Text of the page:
Valuing Health: Herbal Traditions, Pharmaceuticals, and Healing in Bangladesh

Date of Award

June 2014

Degree Type


Degree Name

Doctor of Philosophy (PhD)




Susan S. Wadley


Bangladesh, Global Health, History of Medicine, Neoliberalism, Traditional Medicine

Subject Categories

Social and Behavioral Sciences


This dissertation examines the people and institutions involved in changing traditional medicine in Bangladesh. These transformations are connected to political, economic, and social negotiations of colonial pasts as well as new negotiations during the current era of neoliberal globalization. As the Bangladeshi state and its policies are transformed by neoliberal shifts, health care is increasingly decentralized and privatized, and citizens rely more on pharmaceuticals to treat and manage health.This commodification of health has a powerful role in changing the landscape of traditional medicine in Bangladesh, which includes the formal medical traditions of Unani and Ayurveda, but also new categories of herbal pharmaceuticals and indigenous self-treatment practices.

Using a multi-sited ethnographic research method, I traced the circulation of traditional medicine in and through multiple sites in Bangladesh. This multi-sited method allowed me to bring policy makers, company owners, practitioners and patients into the same research frame. I used this approach to understand the relationships between these actors and their different stakes in traditional medicine. The links between medicine, the market, and culture determine the value of health and medicine in its many forms. The Bangladeshi government is promoting the herbal pharmaceutical industry and the growth of herbal plantations to develop a more economically self-sufficient nation. This work shows how the state gives greater value to traditional medicine once the traditional medical industry is seen as a potential generator of national income. I argue that the intended meaning and material outcome of different categories of traditional medicine affect who produces which medicines and ultimately whom they treat. I explore the politics involved in the creation of categories of medicine: what medical practices are included and excluded, and who makes these decisions.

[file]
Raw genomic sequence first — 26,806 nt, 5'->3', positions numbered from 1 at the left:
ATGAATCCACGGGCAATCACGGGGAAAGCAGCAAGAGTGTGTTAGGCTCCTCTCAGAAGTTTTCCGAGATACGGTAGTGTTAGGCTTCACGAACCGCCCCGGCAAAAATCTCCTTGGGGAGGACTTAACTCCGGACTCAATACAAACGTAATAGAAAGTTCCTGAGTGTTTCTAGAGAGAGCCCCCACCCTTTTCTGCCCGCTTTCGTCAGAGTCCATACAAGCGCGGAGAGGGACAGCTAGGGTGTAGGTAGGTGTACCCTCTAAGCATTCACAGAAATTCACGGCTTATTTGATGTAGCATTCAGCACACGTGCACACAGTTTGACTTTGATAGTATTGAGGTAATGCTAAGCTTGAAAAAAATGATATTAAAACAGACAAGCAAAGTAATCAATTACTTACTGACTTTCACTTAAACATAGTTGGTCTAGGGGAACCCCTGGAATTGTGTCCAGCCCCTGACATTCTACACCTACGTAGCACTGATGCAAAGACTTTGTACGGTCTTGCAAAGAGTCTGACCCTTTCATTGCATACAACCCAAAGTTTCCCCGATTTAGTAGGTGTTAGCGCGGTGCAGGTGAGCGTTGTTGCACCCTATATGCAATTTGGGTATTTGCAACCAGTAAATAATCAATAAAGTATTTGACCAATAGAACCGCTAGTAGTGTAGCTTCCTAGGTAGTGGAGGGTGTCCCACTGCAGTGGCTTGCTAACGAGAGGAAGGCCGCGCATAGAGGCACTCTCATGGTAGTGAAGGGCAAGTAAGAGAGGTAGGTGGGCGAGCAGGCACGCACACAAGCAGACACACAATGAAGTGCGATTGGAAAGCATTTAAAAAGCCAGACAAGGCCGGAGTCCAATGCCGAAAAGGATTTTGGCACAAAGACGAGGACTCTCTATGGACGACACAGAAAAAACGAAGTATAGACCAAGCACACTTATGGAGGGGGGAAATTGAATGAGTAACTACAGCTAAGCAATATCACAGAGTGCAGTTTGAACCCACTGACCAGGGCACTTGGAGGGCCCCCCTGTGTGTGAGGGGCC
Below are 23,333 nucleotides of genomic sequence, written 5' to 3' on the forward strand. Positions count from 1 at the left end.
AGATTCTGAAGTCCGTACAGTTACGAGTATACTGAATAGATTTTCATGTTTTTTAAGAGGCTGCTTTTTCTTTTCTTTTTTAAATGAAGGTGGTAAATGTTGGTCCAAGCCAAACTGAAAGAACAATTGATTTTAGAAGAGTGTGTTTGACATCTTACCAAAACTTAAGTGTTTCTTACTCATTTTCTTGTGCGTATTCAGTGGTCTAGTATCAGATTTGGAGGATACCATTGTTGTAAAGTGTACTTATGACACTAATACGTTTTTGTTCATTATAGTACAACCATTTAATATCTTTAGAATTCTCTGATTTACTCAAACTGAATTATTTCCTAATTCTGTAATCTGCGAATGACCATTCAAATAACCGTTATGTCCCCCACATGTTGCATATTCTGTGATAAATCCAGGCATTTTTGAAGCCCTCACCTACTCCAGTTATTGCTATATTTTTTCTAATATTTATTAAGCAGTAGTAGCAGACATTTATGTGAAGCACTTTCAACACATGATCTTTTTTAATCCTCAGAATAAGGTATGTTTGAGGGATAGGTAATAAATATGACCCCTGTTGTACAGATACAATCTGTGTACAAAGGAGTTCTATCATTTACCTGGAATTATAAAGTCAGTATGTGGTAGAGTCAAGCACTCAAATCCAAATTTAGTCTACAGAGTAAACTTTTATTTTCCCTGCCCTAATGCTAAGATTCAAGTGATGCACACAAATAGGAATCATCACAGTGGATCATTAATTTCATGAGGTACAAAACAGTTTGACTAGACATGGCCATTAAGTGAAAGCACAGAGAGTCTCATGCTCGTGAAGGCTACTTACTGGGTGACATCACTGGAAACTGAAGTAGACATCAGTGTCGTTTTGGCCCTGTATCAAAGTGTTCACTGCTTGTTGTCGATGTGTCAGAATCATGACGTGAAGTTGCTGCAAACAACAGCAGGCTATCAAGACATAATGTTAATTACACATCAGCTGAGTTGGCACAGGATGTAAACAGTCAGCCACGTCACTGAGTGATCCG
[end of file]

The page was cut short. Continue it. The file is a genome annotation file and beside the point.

The industrial manufacture of traditional medicines has led to controversies about what is considered traditional medicine in Bangladesh, as traditional manufacturers compete with the surge of newly mass-produced herbal medicines in both local and global markets. Herbal pharmaceutical companies and traditional manufacturers have broadened their marketing strategies and often sell their medicines through medical representatives, allopathic doctors, or directly to patients. Meanwhile, schools, practitioners, and companies all struggle to legitimate traditional medical knowledge, whether in the name of science, naturalness, history and tradition, or as a way of healing. At the same time, I show how community health groups are reacting to the commercialization of health and the lack of access to government healthcare by organizing new forms of healing using indigenous knowledge of herbal plants or acupressure. In the process, these groups create their own conceptualizations of traditional medicine and the relationship between self-sufficiency, self-care, and health.


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